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RE: 16" Rims on 4kq's

Think about this for a moment on the older Porsche 911 for example.  The
911 used the same trailing arm suspension setup up through '89 (C4 only)
and then '92 (or was it '94, I can't quite remember) when they changed
to the A-arm setup on the rest of the 911's.  Anyway, the point being
that through out those years, the same basic suspension was used on the
911/Carrera, 930 Turbo, 934, 935, etc.  The spring rates were obviously
different, but the tire size range was ENORMOUS (i.e.. anywhere from a
15" rim to a 20").  When they would go to a larger tire and wheel on
these different cars, they always_helped_the_handling_and_traction on
the car.

The 930 Turbo makes an excellent example.  Anyone who has driven one
will tell you that the car is absolutely one of the most terrifying cars
to drive at times, because of the trailing arm suspension setup.  The
930 Turbo has the bad characteristic of squatting the back end of the
car down under hard acceleration, then going around the corner for
instance, if you let up to abruptly, get ready to pucker up, because the
ass-end of the car is going to come around REAL fast.  To address this
issue, wider Z-rated tires and rims were added by owners, which improved
handling and traction of the car drastically (still didn't cure the
problem though).  Switching to these wider tires and rims, caused there
to be a necessity for a wheel spacer, to compensate for the offset
differences.  At no time have I ever seen this upset the handling of the
car.  *Minor* offset adjustments are not going to affect the strength of
the ball joints or the wheel bearings.  Obviously something like a low
rider with tires sticking half way out the fender wells, are going to
causes serious drivetrain problems.  If anything, with wider tires, you
are going to get a MUCH quicker response and better feel from the car.

If you're experiencing wheel bumps or poor traction over rough surfaces,
it is quite obvious that the suspension setup on the car is wrong,
especially if you have changed the ride height on the car.  You have to
compensate with different spring rates, possibly different strut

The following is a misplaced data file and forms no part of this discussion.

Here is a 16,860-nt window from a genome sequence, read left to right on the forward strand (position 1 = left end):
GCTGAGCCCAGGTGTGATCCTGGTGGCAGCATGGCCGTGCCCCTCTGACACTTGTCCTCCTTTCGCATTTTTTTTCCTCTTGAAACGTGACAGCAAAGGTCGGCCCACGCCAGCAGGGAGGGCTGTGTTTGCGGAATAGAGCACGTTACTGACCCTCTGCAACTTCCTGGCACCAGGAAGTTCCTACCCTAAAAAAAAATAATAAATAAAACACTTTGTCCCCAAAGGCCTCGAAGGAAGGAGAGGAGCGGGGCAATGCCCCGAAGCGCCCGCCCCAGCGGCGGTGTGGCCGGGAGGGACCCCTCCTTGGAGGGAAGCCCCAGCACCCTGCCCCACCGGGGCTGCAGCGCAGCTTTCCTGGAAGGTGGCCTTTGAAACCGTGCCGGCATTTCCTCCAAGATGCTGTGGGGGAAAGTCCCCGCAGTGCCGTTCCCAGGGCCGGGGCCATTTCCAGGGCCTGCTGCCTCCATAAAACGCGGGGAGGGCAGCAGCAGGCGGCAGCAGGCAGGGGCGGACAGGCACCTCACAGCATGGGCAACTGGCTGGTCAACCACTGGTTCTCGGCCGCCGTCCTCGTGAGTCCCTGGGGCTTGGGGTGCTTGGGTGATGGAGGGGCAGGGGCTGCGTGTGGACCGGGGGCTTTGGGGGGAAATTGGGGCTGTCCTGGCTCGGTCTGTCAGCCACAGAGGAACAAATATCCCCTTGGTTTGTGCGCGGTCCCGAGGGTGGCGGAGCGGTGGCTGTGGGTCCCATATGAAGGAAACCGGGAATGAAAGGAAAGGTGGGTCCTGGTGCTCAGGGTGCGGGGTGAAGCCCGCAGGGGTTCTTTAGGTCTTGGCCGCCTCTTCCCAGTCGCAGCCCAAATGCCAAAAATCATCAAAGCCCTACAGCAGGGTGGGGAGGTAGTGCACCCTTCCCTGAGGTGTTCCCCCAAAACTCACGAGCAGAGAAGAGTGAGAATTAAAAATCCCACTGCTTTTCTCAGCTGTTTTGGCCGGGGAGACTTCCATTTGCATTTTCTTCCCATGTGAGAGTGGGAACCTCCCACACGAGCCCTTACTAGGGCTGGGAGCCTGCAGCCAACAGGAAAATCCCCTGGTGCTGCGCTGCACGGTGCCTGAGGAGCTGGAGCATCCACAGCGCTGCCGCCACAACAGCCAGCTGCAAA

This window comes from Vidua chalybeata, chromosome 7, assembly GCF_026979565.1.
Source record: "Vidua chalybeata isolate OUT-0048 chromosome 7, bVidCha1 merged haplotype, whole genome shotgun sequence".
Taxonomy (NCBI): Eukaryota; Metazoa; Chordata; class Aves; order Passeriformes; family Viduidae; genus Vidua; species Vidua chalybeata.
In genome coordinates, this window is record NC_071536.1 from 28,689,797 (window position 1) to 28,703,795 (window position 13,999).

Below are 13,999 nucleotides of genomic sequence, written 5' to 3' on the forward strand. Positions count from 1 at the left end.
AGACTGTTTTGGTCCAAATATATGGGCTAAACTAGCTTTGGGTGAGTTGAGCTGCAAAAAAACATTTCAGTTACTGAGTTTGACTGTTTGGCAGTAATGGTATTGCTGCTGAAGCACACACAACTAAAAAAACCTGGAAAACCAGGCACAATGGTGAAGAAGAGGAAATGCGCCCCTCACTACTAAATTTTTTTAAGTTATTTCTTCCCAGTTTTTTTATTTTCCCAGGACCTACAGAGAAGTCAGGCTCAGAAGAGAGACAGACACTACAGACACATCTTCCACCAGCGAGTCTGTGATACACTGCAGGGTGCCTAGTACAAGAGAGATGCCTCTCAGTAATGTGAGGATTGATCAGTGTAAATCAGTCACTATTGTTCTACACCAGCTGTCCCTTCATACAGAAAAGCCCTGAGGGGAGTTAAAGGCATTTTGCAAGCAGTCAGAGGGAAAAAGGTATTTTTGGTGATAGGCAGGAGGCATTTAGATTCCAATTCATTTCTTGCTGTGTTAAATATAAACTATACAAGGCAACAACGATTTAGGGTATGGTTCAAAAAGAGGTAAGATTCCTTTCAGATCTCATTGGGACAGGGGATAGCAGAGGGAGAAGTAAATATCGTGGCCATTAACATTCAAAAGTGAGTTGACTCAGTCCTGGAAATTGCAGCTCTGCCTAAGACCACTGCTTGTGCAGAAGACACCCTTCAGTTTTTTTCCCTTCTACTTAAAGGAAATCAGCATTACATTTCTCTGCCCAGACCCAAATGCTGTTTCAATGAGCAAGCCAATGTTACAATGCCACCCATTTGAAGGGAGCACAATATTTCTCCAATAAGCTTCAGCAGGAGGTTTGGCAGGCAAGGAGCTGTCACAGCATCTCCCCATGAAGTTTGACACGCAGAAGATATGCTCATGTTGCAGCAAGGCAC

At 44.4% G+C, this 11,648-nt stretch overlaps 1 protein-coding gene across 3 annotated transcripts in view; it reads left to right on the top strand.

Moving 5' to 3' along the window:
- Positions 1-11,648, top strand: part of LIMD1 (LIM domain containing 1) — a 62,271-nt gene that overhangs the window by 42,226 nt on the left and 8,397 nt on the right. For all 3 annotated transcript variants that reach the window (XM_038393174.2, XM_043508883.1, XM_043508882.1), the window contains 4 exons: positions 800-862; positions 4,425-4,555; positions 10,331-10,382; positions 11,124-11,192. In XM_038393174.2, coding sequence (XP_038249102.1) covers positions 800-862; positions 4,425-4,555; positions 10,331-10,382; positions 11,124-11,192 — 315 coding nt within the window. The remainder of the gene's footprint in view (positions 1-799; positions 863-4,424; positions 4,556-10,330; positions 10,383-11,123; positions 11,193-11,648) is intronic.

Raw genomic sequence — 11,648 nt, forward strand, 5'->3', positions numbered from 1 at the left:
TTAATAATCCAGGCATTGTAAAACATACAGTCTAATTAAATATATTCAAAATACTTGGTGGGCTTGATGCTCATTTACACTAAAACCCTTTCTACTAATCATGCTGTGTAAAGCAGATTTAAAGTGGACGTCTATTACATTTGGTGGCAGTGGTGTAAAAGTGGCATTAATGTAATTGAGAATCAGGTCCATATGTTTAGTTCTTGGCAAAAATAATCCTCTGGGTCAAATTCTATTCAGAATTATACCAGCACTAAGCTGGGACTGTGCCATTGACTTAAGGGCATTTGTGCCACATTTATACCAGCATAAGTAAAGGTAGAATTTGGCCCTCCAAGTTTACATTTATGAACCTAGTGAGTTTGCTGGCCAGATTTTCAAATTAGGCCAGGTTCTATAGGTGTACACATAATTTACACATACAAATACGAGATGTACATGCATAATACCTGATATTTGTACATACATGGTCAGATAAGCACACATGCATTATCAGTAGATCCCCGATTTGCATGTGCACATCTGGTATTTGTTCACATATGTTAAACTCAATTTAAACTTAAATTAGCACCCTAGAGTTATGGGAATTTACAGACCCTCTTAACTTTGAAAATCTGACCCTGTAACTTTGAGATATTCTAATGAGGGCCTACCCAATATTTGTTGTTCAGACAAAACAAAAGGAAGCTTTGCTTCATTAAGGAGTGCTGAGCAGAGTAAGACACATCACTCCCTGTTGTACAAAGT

inserts, and sway bars.  When you change the suspension and tire/wheel
size dramatically, you have to make compensations somewhere.  If you are
running that 205 series tire on your 16...you are actually
running_a_smaller_diameter tire than was on your 14's.  The math won't
lie.  Remember as well, that you don't have as much sidewall as your 14,
which that in itself significantly changes the handling and feel of the
car...much stiffer ride, but better road feel and handling.

Another example is the Touring Car classes around the world.  If wider
and taller tires are a bad thing, then why do they run 19" diameter
wheels with extra wide tires and rubber band side walls.  These cars run
essentially the stock suspension design.  If switching to a larger and
wider tire is a bad thing, then WHY do road racing classes do it??

I've been around all kinds of racing long enough to know how these
changes affect the handling of a car, and how changing something as
relatively simple, such as the tire size or compound, may in some cases
require retuning the suspension.  Just so it is clear, changing the
suspension setup on a car, is NOT a bad thing.  You're looking to
improve the car, and if you have to deviate from the stock settings, the
world is not going to come to an end, regardless of what Audi originally
engineered the car to do.


-mark nelson

'90 s2 (building for scca pro rally)
'85 4ktq (10vt transplant in the works)

> ----------
> From: 	PAT MARTIN[SMTP:MARDKINS@classic.msn.com]
> Sent: 	Thursday, September 04, 1997 8:51 PM
> To: 	Mark Nelson
> Cc: 	quattro
> Subject: 	RE: 16" Rims on 4kq's
> I disagree with the wider tires =better handling automatically.
> Unless you 
> are going to engineer a suspension around your tires they will
> probably make 
> it handle worst.  Even when I went from the stock 14" wheels and tires
> to the 
> 16's the suspension is not up to the task.  I can feel the wheel
> bounce over 
> bumps at higher speeds. This is with a "performance" suspension. I am
> not an 
> engineer but I wonder if there is a point on a car where the wider
> tires start 
> to decrease traction due to the weight being spread by more surface
> which 
> would equal less psi.  He is also right about the geometry's.  If you
> push the 
> center of the wheel out you are going to change the geometry's of the 
> suspension. Now why that is bad I do not know but it does open up some
> questions like where do you set the alignment and what does that do to
> things 
> like bearings and ball joints.  
> Pat Martin
> 864000csq  2 1/2 cat back, H&R-Boge,advanced and loving it.  Drilled
> and 
> stopping it.  Koenig Cobra 16x7 with AVS Intermediates, turbo coming
> soon, 
> K&N.
> 95 subaru legacy 
> Bothell, Wa